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Between psychology, medical science, and neuroscience, we have never known so much about the human mind. Recently I’ve been amazed at the number and quality of studies that are showing us the amount of pure power our brains have; powers that are truly amazing. Powers that change the meaning of the old phrase, “put your mind to it.”...
.....As a psychologist whose business is helping people change, I am not surprised by these findings. Every day I see people harness their brain powers to make profound changes in their personalities, their relationships, and their lives....Full Story Here
Physical touch and other displays of love and affection between spouses speak volumes to small watching eyes. Little eyes that are paying close attention and taking down mental notes for themselves someday. Hugs, kisses, holding hands, and being touchy-feely are all wonderful things for parents to do to love each other in front of their children. Why, you ask?
Here are 5 reasons why parents should flirt in front of their kids....Full Story Here
When Lisa and I stay in a hotel room together, she likes me to lock the metal bar on top. Even if someone could get the door opened, they would be stopped by the metal bar. The extra security device makes her feel safe. I’m much laxer about sliding the bar over when I’m alone, but when we’re together, I do my best to remember it.
I had one of those (I believe) God moments a few months ago when, after sliding the metal bar over, I realized how what could signal safety to Lisa could signal terror to wives in abusive relationships. The thought of being in a locked room, with a metal bar keeping anybody from getting in, could be a threat if they thought their husband might do them harm.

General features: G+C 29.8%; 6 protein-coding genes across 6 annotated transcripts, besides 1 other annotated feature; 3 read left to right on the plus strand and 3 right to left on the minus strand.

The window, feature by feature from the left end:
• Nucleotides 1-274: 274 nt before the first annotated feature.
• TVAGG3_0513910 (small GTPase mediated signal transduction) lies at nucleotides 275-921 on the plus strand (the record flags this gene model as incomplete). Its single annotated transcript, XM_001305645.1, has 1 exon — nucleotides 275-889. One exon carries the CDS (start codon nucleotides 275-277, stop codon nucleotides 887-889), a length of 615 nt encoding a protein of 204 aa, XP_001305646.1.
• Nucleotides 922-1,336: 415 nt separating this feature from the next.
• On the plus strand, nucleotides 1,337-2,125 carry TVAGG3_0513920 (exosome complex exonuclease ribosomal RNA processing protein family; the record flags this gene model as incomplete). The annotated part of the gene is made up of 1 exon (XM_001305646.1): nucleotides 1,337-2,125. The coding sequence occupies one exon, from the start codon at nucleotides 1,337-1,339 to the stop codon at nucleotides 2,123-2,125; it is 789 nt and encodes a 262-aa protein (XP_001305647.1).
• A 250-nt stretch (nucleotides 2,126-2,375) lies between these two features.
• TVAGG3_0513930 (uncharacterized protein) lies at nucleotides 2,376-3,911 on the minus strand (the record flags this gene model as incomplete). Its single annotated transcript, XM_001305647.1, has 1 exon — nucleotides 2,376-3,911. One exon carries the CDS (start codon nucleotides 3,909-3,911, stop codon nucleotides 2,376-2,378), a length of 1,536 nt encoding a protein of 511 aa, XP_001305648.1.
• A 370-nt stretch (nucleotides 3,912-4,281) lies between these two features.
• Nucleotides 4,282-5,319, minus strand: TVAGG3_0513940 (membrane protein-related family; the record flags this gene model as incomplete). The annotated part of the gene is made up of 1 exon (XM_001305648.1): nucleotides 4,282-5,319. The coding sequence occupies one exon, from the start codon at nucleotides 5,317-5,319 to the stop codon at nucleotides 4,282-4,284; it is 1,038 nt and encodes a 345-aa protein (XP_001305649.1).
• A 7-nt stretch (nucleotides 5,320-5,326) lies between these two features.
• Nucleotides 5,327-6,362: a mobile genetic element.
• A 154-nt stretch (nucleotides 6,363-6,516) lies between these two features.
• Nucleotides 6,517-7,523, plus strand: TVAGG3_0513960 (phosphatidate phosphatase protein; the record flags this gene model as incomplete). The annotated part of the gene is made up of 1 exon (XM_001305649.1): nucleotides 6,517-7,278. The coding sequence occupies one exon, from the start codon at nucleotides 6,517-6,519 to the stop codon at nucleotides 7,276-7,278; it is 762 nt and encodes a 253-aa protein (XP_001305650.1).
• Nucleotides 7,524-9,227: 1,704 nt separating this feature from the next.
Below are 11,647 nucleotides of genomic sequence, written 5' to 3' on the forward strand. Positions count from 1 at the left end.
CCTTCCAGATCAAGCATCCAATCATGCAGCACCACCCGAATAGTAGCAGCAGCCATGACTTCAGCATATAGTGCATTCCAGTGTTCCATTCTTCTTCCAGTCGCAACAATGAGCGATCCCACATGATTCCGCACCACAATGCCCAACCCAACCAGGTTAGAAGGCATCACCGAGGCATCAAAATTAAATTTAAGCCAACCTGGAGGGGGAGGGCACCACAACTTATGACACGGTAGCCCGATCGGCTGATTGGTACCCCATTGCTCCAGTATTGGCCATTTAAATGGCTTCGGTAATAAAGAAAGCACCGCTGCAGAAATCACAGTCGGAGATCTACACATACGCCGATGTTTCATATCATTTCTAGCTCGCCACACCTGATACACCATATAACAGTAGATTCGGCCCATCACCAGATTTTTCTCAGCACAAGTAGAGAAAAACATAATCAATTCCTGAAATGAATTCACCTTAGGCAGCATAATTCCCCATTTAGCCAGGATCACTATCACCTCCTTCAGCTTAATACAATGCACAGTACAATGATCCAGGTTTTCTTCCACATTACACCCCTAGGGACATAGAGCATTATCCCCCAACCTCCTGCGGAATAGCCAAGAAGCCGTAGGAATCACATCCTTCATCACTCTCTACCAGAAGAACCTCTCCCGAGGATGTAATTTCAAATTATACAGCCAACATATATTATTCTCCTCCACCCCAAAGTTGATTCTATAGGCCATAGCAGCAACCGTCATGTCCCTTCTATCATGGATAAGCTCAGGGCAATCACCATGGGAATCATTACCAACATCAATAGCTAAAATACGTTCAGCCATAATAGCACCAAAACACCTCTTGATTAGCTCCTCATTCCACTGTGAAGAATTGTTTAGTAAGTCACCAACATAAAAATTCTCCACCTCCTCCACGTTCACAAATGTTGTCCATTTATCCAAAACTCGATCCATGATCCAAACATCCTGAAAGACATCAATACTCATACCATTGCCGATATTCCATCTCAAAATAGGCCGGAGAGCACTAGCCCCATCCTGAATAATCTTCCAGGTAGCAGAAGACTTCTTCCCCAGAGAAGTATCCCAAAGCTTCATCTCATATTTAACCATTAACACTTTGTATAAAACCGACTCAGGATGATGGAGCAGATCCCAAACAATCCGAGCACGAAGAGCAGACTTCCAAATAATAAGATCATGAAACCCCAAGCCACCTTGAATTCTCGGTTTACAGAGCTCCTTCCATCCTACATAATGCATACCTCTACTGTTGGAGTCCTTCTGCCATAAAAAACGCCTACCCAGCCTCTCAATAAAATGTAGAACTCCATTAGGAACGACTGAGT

It was chilling to realize on a spiritual level that the very thing that provides a sense of safety in one relationship could create panic in another one.
Two good reminders came out of this God moment:...Full Story Here
As parents we want, more than anything, to do right by our children. We know that the way we treat our children matters.
But parenting is probably the most complex role any of us will ever have in our lives, and few of us enter parenthood fully equipped to meet all our children’s needs.
Especially when it comes to their emotional ones.
In truth, the way a child is treated emotionally by his parents determines how he’ll treat himself as an adult. For example, a child who does not receive enough realistic, heartfelt acknowledgment from his parents for his accomplishments may grow up with low self-esteem and little confidence in his own abilities.
You probably love your child “all the way to the moon and back,” as the classic children’s book says. But love simply isn’t enough. Because if you don’t attend enough to your child’s emotions, your child will feel ignored on some level, no matter how much attention you pay to him in other ways.
Emotions are literally a part of your child’s physiology. They are the most deeply personal, biological part of who he is. So noticing and responding to your child’s feelings is the deepest, most personal way for you to say, “I love you.”...Full Story Here